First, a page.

Let me put the question another way.
Is honking free speech or a crime?
In Vietnam, it’s pretty much the first one, and it sounds so bad on the packed roads of Saigon.
I was traveling to work this morning when the driver of a giant public bus kept honking his horn on tiny Nguyen Du Street. Cars and motorbikes tried to give way, but there was not much space.
So the bus driver kept at it until we all came to a red light. 30 seconds… 15… 5… 3… BEEP! BEEP! He was honking again even before the green light was back on. I turned into another road just to escape from him.
Some people say public bus drivers have time pressure. But it is not just them who are horn-happy. Many others are also quick on the draw, blowing the horn for no reason except that they want to go ahead.
My foreign friends say they can get at least one middle finger shown if they honk at another driver to indicate they want them to give way.
One afternoon two years ago my friend was driving me around Kuala Lumpur when a car in front of her kept zigzagging. We never found out if the driver was high on drugs, drunk or sick.
My friend had to slow down for fear of getting into a crash, but after around five minutes she lost patience.
She honked loud and long, which made the driver drive straight and move to one side for her to pass.
She immediately sped up.
“That driver might follow us and beat us,” she told me.
A Filipino friend in the car was also scared.
“What do you do that for?” he almost screamed.
I was not. Unfortunately, in Vietnam, you are not scared of honking at people. Honking is so loud and so often in the country that people just seem to accept it, and you should be scared, in fact, of asking them not to honk.
Vehicle horns are designed for the primary purpose of warning other vehicles of danger. Some also use it to punish others doing the wrong thing on the road, like my friend did.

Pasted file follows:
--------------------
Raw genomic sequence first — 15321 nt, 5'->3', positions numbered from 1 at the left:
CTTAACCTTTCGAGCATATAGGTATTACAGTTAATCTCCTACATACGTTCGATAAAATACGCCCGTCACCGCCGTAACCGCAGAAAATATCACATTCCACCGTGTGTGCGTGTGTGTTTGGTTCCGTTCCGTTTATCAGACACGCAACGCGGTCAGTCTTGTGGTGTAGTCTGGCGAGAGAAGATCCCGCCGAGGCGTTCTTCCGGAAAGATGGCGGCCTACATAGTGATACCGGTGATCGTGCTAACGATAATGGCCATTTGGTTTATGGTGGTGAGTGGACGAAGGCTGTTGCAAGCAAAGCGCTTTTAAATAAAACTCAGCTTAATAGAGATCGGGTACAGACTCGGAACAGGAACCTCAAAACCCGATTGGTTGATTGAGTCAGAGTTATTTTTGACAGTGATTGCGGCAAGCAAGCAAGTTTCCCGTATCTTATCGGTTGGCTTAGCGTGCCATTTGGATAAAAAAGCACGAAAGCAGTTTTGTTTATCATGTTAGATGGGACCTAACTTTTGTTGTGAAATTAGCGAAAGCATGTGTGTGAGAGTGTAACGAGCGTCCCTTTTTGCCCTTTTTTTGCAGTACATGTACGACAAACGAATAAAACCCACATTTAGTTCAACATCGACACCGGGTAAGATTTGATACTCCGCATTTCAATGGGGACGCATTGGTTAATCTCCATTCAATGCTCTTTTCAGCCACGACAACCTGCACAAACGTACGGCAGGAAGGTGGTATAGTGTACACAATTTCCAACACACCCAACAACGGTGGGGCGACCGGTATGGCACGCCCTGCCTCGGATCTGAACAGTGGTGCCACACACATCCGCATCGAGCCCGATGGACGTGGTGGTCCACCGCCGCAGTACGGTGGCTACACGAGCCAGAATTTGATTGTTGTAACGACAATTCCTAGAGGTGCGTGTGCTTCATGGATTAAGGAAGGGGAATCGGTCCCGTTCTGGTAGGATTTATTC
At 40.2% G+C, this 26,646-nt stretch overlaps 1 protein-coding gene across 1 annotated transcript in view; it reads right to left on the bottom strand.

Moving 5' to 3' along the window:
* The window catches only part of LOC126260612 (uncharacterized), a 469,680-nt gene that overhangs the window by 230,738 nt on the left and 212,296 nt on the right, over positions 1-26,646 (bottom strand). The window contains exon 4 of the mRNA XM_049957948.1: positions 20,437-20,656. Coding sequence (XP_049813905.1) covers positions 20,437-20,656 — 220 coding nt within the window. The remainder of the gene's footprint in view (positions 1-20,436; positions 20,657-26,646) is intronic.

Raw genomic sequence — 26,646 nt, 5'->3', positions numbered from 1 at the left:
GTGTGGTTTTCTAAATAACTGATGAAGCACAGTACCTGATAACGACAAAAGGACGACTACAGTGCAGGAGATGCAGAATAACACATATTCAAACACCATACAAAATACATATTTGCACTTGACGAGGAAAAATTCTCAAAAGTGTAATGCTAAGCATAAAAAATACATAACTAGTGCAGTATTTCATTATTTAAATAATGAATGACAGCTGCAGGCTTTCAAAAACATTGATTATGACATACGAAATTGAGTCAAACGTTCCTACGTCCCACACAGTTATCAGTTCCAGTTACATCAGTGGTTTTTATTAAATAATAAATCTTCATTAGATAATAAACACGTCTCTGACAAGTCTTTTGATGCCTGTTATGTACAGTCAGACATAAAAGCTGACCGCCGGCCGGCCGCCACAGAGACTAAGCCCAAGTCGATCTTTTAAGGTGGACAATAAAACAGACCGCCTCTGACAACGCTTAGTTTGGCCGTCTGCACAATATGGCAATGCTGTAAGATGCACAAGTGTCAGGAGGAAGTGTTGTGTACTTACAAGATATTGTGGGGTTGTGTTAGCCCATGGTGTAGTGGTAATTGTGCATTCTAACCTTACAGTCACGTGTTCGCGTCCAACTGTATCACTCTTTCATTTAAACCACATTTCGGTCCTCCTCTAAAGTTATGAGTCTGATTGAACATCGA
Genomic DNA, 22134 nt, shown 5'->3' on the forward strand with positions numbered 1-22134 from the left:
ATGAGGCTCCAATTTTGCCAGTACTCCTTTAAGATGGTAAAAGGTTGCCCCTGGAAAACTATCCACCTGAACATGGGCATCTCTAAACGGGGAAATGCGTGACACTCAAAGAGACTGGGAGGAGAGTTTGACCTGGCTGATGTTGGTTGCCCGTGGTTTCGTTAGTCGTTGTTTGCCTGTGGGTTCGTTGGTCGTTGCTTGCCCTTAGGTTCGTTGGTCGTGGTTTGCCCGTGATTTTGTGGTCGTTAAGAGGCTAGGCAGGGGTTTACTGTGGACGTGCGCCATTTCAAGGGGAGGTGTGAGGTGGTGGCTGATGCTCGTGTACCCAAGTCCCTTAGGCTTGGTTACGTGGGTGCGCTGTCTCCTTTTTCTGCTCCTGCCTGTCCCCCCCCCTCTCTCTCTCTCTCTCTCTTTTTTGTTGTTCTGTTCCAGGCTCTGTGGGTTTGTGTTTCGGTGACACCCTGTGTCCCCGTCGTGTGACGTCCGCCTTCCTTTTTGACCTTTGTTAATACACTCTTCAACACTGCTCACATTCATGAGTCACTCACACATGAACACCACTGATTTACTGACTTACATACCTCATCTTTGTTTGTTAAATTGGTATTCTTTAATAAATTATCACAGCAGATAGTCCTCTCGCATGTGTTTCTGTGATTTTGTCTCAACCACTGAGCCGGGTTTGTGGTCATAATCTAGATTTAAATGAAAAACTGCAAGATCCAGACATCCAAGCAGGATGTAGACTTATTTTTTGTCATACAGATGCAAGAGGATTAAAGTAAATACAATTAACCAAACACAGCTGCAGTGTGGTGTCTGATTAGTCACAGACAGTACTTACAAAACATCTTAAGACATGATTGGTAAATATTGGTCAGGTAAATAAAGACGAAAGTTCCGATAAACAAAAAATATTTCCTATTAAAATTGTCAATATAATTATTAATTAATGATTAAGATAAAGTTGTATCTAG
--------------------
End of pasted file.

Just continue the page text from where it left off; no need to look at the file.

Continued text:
But somewhere along the way, it has become habitual and a major cause of noise pollution, not just in Vietnam but around the world. The World Health Organization said in a 2011 report that one million healthy life years were lost every year due to traffic-related noise in Western Europe.
Since honking is a habit, it is hard to stop, just like we cannot stop people from using plastic bags or smoking even by printing graphic lung and throat cancer images on the pack.
From what I have read, there is a campaign in Mumbai to curb its honking “epidemic” by installing a device called Bleep to help drivers become aware of their unconscious honking.
It is a red button with a frowning face near the steering wheel that beeps repeatedly when the driver honks. They have to press the button to silence it.
Tests found honking by cars with the button reduced by 61 percent.
Most other countries use cash fines, which is US$350 in New York. In Peru, which is also known for its honking problem, the police can seize the vehicle as well.
Vietnam has a maximum fine of VND200,000, or less than $10, on drivers if their honking disturbs the peace in a residential area between 10 p.m. and 5 a.m.
In a country where traffic cops force people to drive past red lights and stop at green to make way for officials’ cars (I’ve seen that with my own eyes in Saigon), such a rule hardly means anything.
One time I was in a taxi when the driver said a young girl had paid him twice the fare for not touching his horn. I was not sure if it was a suggestion for me, but yes, a driver who controls themselves from honking in the city deserves a reward.
It really gets on your nerves when in heavy traffic drivers keep pressing their horns and pass their stress and impatience to others.
Maybe paying a few bucks to stop people from honking is a good solution.
* Editor's note: The view is personal and does not necessarily reflect the editorial position of Thanh Nien News.